Former B.C. attorneys general join call to legalize and tax marijuana in Canada

From CBC news, B.C.:

Watch the video at CBC news B.C.. Click image above to go there.

“Four former B.C. attorneys general are joining a coalition of health and justice experts calling for the legalization of marijuana.

Colin Gabelmann, Ujjal Dosanjh, Graeme Bowbrick and Geoff Plant have all signed a letter to B.C. Premier Christy Clark and B.C. NDP Leader Adrian Dix, calling on the politicians to endorse legalizing, taxing and regulating marijuana.

The former attorneys general say the move would help reduce gang violence associated with the illegal marijuana trade, raise tax revenues and ease the burden on the province’s court system.

“As former B.C. attorneys general, we are fully aware that British Columbia lost its war against the marijuana industry many years ago,” the letter reads.

“The case demonstrating the failure and harms of marijuana prohibition is airtight. The evidence? Massive profits for organized crime, widespread gang violence, easy access to illegal cannabis for our youth, reduced community safety, and significant — and escalating — costs to taxpayers.”

‘Dismayed’ by mandatory minimum sentencing

The letter goes on to say that as attorneys general, the four men were responsible for overseeing the province’s justice system and are well aware of the “burden” imposed on the court system by the enforcement of marijuana prohibition….”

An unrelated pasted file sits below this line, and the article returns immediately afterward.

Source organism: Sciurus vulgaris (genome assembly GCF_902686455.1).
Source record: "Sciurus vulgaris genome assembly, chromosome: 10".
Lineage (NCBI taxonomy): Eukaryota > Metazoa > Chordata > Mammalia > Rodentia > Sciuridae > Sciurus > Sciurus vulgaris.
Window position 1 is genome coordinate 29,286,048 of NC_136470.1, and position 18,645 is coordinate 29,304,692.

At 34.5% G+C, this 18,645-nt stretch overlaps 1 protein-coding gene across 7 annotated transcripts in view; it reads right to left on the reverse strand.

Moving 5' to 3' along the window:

Read it all on CBC news.


Filed under News

2 responses to “Former B.C. attorneys general join call to legalize and tax marijuana in Canada

  1. thebovine

    Of course many of the same arguments apply to raw milk legalization. Consider what it must be costing to prosecute public benefactors such as Alice Jongerden, Gordon Watson and Michael Schmidt. Not to mention the damage being done to people’s respect for the government.

  2. BC Food Security

    The rule of thumb it that it takes bureaucrats at least 30 years to “discover ” common sense . Seriously , the Canadian governement has made noises for years about decriminalizing marijuana possession. One problem is that the US government can strong arm Canada simply by closing the border crossing for 12 hours. So if the US is not ready to decriminalize marijuana possession right now Canada can plan as much as they want without much luck.

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